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Neha S.
Shaheed Sukhdev College of Business Studies, University of Delhi
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Literature
TutorMe
Question:

Name and explain some poetic devices, with examples.

Neha S.
Answer:

-Metaphor: A comparison between two objects with the intent of giving clearer meaning to one of them. Example: "all the world's a stage" -Onomatopoeia: The use of words which imitate sound. Example: thundering sea, clinking glasses. -Simile: A comparison between two objects using a specific word or comparison such as "like", "as", or "than." Example: as red as a rose, as busy as a bee. -Alliteration: The repetition of initial consonant sounds. Examples: "For the sky and the sea, and the sea and the sky"

Accounting
TutorMe
Question:

What is the difference between revenue, income, and gain?

Neha S.
Answer:

Revenue is the amount earned from a company's main activities. For example: Selling furniture for a furniture manufacturer, or selling teaching services for a coaching center. A gain results from a peripheral activity, such as selling any obsolete fixed assets. For example the money realized on the sale of an old fax machine. A gain is the amount received that is in excess of the asset's book value. For example, if the company receives $200 for the machine, and its book value was $50, the company will report a gain of $150. Income means "net of revenues and expenses." For example, a furniture manufacturers income from operations is sales minus the cost of goods sold minus operating expenses.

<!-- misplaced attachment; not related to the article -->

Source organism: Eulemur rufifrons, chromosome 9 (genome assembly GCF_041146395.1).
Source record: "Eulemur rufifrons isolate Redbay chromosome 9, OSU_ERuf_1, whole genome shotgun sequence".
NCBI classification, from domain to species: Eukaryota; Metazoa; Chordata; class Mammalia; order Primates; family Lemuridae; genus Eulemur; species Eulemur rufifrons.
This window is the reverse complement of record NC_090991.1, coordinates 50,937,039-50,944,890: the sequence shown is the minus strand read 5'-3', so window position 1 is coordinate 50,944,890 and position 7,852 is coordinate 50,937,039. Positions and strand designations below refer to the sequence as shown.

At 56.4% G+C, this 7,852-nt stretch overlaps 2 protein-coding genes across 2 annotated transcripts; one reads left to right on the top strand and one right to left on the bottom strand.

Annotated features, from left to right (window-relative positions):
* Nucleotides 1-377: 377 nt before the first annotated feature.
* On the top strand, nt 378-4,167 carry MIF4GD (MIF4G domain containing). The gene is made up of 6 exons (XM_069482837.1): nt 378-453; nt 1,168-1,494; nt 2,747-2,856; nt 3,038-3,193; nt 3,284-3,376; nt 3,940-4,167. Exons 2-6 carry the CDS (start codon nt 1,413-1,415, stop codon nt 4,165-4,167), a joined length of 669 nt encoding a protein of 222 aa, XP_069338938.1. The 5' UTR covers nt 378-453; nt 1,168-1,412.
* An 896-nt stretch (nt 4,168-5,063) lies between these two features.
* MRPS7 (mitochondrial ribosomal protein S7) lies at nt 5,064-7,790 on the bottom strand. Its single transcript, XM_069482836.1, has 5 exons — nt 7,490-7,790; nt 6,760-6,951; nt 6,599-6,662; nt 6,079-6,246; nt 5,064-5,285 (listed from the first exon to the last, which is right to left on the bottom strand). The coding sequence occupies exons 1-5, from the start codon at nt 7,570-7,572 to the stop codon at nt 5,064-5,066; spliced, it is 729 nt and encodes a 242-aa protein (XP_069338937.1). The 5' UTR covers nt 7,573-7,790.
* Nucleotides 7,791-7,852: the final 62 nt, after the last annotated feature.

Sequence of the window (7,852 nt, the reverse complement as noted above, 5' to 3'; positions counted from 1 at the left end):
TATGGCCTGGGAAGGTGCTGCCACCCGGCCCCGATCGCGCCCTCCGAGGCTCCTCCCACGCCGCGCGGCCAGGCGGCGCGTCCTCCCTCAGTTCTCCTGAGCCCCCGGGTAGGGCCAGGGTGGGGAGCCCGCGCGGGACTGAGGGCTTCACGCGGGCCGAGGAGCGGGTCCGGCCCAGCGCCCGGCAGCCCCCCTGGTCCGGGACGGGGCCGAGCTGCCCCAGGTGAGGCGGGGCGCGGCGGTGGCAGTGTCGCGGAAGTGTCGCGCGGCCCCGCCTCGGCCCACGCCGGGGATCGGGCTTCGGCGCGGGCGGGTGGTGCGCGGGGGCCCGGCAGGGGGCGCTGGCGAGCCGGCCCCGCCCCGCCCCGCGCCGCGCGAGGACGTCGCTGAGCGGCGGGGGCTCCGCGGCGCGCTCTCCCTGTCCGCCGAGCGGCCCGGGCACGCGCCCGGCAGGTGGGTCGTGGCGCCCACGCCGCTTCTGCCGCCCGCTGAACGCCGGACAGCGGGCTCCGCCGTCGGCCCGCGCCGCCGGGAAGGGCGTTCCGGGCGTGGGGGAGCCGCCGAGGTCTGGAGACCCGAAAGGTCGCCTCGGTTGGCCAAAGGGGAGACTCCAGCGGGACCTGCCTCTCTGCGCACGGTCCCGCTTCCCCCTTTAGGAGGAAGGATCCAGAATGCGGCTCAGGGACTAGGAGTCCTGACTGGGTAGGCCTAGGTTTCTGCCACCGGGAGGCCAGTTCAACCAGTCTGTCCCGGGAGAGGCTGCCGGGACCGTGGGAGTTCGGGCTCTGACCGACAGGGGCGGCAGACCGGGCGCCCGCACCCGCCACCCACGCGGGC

Microeconomics
TutorMe
Question:

What is the difference between the Average Revenue (AR) and Marginal Revenue (MR) curves under the market forms of Monopoly and Monopolistic Competition?

Neha S.
Answer:

Monopoly and Monopolistic competition both fall under the category of imperfect competition. Therefore, AR and MR curves slope downwards in both cases as more units can be sold only by reducing the price. The key difference lies in the elasticity of the curves. Under monopolistic competition, AR and MR curves are more elastic due to the presence of close substitutes in the market. Under monopoly, there is a complete absence of close substitutes, therefore, the curve is relatively less elastic. This implies that when the price of a commodity is increased in both markets, the proportionate fall in demand will be more in case of monopolistic competition, and less for monopoly.

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